The plot, flat, is located close to the center of the small town of Mława in an established area of single-family houses. Although it is one of the largest plots of land in the area it does not exceed 1,000m2. It is for this reason that most of the surrounding houses have two floors. However, the owners wanted a one-story house for budget and ease of construction reasons as well as to avoid their small children climbing up and down the stairs. Another constraint would be the use of local construction techniques, mainly brick and concrete.
The dwelling is located to the west near the entrance to free up as much of the existing garden to the east as possible, which remains intact and relatively square in size. The rest of the space between the house and the perimeter of the land has a width of 4m defined by the setback regulation, which means that more than a garden, the result is an unfortunate a priori green corridor.
In order to solve that problem, the perimeter brick walls of the plot, which by law can only reach a height of 2.2 m, turn towards the interior of the land to divide the green long corridors into a succession of small garden-patios. In addition, these walls wrap the facade of the house in brick and even penetrate towards the interior of the house turning into thermo-clay load-bearing walls. The latter will support the concrete shell that takes the overall height of the house up to 3.3m.
This set of interior and exterior walls establishes a direct relationship between the interior spaces and the garden-patios, using each other through complementary uses. So for example the kitchen has a terrace for barbecues, the children’s bedroom is extended by a terrace for outside playing, etc….
Within this symbiotic relationship between interior and exterior, it is worth highlighting two towers that are located to both east and west ends of the south façade. They give an urban scale to the house as well as making the transition from the bigger outside space to the inner rooms. They reach a height of 5.5 m and have large holes in order to collect more light and sun. In time these spaces are meant to be glazed in order to become wintergardens as well as summer terraces while acting as thermal buffers. This means they will pre-climatize the clean air before entering the interior and achieve a lower energy consumption. It enables a double passive ventilation; in winter with naturally preheated air and in summer with cooled air.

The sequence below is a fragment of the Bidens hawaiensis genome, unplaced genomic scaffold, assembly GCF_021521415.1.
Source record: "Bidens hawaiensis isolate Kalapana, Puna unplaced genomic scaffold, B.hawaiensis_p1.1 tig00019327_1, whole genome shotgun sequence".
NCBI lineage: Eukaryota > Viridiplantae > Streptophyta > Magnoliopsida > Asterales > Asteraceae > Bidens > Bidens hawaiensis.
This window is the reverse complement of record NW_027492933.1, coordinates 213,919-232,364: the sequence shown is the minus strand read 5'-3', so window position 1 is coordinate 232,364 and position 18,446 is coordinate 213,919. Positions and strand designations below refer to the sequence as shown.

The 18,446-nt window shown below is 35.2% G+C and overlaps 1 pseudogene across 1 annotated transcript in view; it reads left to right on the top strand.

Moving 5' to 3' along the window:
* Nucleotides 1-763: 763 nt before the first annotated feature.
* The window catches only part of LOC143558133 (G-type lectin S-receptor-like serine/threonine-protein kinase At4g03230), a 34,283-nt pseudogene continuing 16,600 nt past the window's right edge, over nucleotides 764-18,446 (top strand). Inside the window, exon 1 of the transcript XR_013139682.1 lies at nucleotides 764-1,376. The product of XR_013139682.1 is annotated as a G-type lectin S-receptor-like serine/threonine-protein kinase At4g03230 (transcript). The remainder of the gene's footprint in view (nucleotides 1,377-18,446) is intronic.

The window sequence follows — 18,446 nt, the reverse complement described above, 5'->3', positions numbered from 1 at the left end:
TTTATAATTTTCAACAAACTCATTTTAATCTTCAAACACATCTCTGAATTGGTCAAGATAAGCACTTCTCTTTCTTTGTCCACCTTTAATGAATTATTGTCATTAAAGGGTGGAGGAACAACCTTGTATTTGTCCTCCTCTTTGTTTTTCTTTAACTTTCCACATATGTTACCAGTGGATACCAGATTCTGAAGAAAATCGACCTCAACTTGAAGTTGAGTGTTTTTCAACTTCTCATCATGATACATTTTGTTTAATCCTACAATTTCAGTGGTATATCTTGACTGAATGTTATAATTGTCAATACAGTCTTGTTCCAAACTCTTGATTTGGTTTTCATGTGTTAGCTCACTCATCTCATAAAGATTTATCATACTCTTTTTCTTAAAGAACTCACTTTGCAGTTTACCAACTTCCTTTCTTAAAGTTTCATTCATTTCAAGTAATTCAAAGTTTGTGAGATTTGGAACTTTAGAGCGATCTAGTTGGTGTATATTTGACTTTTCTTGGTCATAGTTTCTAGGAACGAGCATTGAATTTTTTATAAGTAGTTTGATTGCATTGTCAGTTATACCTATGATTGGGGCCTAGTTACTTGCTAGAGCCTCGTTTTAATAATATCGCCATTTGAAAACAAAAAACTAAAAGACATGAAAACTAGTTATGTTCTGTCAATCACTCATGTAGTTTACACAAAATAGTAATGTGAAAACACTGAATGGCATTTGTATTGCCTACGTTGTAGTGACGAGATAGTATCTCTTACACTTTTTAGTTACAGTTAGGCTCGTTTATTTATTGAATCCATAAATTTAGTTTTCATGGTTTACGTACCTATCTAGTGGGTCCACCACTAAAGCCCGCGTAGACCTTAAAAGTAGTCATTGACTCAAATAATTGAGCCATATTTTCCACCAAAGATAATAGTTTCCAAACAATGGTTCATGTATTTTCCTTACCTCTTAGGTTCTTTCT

The interior layout is determined by the maximum available width of 9m with large facades available both to north and south. The bedrooms that require less light and heat are located in the northern part. Meanwhile, the common areas are in the most luminous and warm part facing south. In between both areas a false corridor communicates all the spaces but disappears as such when it is integrated in the common areas, thus forming a large continuous common space of variable width.
Thanks to this north-south layout no windows were placed in east and west facades where sun control is very difficult. The southern windows are placed to the inside of the wall so this setback protects from the sun while at the north since the windows won’t receive any sun they are located to the outside of the wall in order to maximize the inner space.